In recent months, prominent bloggers and tech news sites have noted many instances in which Google searches returned poor results. Programmer Jeff Atwood, who runs the popular Coding Horror blog, characterized the volume of complaints as "deafening" lately.
The issue is Web spam. Google principle engineer Matt Cutts, who runs Google's Web spam team, defines Web spam as "the junk you see in search results when Web sites try to cheat their way into higher positions in search results or otherwise violate search engine quality guidelines."
Web spam is a critical issue for Google, perhaps to the point that it imperils Google's search business. If low-quality content continues to find prominent placement in Google's search results and generates enough revenue -- through Google ads, third-party ads, or direct sales -- to fund further Web spam creation, users will slowly but surely turn to other means of content discovery. Social search is often mentioned as a contender in this scenario, which explains why the rise of Facebook has Google worried.
What makes Web spam particularly pernicious is that it's not as easy to identify as malware. Web spam runs the gamut, from blatant attempts to trick Google with unlawfully copied content and repeated search keywords to low-quality writing produced by so-called "content farms."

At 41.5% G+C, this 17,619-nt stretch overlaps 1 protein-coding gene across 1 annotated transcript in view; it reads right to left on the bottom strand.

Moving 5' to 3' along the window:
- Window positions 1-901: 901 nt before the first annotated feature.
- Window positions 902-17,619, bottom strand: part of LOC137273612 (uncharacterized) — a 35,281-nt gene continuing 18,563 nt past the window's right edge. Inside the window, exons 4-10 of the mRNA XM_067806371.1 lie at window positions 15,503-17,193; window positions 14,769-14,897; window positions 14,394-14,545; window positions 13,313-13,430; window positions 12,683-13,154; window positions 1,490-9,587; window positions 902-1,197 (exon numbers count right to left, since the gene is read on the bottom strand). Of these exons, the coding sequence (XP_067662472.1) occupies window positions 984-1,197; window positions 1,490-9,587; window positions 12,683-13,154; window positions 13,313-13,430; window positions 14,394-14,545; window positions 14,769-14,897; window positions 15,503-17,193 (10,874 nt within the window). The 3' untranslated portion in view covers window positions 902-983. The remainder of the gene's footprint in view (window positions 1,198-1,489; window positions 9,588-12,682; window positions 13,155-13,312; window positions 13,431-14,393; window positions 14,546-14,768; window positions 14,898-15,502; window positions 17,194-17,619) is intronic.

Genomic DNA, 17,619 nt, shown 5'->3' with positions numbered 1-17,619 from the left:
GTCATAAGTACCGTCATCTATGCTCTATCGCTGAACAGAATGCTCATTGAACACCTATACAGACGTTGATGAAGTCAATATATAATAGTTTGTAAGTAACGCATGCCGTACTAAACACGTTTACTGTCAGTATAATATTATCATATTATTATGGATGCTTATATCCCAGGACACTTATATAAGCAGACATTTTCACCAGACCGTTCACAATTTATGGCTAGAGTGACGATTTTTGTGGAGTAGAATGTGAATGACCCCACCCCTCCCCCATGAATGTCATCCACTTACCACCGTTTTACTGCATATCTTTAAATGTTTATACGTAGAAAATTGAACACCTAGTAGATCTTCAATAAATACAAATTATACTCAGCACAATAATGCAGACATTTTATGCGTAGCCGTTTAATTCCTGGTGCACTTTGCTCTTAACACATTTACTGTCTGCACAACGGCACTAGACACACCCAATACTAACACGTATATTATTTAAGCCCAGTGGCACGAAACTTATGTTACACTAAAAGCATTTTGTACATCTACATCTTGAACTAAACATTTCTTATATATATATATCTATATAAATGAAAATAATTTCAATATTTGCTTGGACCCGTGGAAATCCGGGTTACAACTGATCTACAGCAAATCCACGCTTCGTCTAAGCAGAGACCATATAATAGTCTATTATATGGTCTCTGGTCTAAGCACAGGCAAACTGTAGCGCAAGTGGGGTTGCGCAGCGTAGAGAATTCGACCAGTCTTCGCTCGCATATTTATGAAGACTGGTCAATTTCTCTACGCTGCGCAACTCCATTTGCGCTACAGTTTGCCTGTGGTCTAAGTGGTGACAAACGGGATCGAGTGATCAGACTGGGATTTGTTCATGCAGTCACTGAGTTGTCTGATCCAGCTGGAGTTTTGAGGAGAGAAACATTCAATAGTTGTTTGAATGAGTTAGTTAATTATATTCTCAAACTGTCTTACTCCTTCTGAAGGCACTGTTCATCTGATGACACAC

Cutts's response to the growing chorus of criticism is simultaneously to deny the accuracy of the complaints and to offer assurance that further steps to stamp out Web spam are being taken. Google's search quality is "better than it has ever been in terms of relevance, freshness and comprehensiveness," he insists, even as he acknowledges there has been "a slight uptick of spam in recent months," which Google's engineers are addressing.
Cutts cites a number of steps Google has taken to beat back Web spam, to identify hacked sites, and to alter its search algorithm to deemphasize low-quality Web sites. And he stresses the fact that being a Google advertising client doesn't buy a better search rank.
Cutts concedes that Google can and should do better, even as he suggests that users' perception of the prevalence of Web spam may be the result of "skyrocketing expectations."
The trouble is that Web spammers are trying to do better too.
If Google is to prevail, it may have to look beyond the security arms race, where stalemates rather than victories seem to be the norm, and forgo some ad revenue in order to starve the content farms that feed from Google's trough.